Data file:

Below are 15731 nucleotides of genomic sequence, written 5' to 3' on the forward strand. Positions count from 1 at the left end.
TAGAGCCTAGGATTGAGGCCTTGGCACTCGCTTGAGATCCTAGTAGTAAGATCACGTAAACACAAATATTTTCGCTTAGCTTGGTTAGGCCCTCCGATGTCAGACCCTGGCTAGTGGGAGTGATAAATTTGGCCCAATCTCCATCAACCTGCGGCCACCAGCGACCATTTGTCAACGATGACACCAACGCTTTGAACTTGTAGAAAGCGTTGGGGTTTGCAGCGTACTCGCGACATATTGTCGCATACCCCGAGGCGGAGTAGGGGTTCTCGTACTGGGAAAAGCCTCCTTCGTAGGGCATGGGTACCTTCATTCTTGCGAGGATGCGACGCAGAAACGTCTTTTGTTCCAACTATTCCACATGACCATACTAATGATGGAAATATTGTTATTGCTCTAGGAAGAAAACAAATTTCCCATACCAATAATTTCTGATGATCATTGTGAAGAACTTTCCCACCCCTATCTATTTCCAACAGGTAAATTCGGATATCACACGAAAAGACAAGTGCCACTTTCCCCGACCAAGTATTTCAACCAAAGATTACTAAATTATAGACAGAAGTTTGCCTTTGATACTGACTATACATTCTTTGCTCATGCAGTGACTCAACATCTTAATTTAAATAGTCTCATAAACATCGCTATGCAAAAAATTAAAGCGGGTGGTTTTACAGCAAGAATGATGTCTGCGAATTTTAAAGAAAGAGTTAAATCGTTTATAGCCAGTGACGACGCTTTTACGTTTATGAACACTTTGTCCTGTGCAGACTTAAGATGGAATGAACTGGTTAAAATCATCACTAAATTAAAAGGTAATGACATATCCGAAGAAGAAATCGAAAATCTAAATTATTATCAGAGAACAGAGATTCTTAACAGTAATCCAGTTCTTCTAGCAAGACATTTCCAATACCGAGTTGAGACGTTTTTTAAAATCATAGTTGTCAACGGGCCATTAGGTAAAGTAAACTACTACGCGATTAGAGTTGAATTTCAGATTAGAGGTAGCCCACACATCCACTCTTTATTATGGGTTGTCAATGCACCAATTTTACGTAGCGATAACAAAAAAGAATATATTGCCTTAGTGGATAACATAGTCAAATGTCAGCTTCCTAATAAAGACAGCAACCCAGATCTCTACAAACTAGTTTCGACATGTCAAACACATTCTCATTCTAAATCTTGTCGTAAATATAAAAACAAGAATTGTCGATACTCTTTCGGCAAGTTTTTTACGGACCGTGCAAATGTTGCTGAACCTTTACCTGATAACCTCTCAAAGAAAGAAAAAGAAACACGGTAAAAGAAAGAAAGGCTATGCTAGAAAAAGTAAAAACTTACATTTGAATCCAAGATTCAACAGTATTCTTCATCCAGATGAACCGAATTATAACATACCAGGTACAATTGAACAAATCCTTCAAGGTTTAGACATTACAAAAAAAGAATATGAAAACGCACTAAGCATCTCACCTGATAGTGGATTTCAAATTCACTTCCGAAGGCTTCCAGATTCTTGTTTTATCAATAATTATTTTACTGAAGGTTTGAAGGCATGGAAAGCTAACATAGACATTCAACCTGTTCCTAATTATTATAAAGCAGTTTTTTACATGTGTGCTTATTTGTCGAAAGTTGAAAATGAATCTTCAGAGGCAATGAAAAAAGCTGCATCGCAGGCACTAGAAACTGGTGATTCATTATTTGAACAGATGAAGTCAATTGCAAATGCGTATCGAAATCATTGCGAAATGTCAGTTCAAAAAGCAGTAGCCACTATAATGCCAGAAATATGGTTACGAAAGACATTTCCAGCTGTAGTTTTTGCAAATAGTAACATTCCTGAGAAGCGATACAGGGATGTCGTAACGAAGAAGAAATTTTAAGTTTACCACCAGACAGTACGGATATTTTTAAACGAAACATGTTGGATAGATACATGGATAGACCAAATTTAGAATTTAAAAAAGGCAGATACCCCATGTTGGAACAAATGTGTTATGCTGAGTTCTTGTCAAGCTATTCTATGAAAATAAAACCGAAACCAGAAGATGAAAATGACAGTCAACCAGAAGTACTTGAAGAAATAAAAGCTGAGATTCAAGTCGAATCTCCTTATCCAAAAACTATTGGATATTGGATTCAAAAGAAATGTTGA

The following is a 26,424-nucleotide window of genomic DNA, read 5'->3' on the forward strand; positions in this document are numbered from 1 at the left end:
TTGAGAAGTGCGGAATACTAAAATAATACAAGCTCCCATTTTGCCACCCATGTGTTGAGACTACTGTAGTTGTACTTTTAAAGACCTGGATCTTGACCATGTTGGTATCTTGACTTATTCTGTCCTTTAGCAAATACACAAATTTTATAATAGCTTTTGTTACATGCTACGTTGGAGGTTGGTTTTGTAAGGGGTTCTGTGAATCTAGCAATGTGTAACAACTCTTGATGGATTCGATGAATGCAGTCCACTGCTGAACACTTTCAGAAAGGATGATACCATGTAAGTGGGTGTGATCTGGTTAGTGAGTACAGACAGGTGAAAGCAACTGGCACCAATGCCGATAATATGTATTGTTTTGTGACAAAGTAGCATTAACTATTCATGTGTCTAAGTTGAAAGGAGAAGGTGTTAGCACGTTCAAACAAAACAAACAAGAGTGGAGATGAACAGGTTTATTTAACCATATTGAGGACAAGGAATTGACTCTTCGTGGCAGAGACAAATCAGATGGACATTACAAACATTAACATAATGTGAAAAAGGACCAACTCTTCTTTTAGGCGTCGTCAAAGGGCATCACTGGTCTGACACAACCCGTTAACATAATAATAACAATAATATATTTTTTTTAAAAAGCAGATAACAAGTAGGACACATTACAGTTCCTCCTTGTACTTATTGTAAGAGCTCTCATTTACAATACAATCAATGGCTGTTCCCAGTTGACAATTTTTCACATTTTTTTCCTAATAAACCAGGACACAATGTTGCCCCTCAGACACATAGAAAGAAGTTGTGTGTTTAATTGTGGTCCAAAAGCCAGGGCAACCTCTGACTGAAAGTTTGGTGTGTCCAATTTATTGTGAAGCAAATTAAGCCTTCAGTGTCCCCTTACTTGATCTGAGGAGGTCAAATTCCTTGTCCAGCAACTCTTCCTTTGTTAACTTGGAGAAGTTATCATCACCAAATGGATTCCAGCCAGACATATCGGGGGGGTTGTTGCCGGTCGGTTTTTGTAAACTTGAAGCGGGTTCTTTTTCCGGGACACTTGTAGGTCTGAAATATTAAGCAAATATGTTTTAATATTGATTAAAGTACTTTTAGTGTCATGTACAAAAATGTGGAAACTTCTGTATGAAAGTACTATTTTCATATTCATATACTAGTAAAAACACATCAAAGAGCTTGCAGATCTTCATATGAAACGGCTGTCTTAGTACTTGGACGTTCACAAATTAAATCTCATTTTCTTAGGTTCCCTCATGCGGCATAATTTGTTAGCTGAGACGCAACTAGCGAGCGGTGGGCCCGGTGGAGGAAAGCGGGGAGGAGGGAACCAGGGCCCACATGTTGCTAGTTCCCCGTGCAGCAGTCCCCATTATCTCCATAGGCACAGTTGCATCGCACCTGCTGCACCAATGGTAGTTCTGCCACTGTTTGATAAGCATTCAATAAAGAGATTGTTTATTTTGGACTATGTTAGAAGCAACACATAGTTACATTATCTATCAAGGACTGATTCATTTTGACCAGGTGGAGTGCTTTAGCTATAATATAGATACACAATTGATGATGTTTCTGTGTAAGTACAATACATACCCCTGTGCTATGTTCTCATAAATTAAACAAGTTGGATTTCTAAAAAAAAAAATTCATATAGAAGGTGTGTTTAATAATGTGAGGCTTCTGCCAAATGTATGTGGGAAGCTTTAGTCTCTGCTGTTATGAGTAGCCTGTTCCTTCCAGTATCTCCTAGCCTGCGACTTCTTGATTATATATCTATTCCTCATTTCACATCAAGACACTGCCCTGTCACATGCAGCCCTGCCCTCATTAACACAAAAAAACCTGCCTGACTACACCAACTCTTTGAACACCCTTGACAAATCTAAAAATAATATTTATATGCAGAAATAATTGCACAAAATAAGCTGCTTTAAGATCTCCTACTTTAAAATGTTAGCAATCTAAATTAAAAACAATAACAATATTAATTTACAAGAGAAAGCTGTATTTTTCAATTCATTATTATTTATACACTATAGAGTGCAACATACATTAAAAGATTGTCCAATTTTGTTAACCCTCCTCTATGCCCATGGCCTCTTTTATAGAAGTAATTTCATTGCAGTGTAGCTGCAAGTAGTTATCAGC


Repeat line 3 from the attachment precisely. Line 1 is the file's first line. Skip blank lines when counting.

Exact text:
The following is a 26,424-nucleotide window of genomic DNA, read 5'->3' on the forward strand; positions in this document are numbered from 1 at the left end: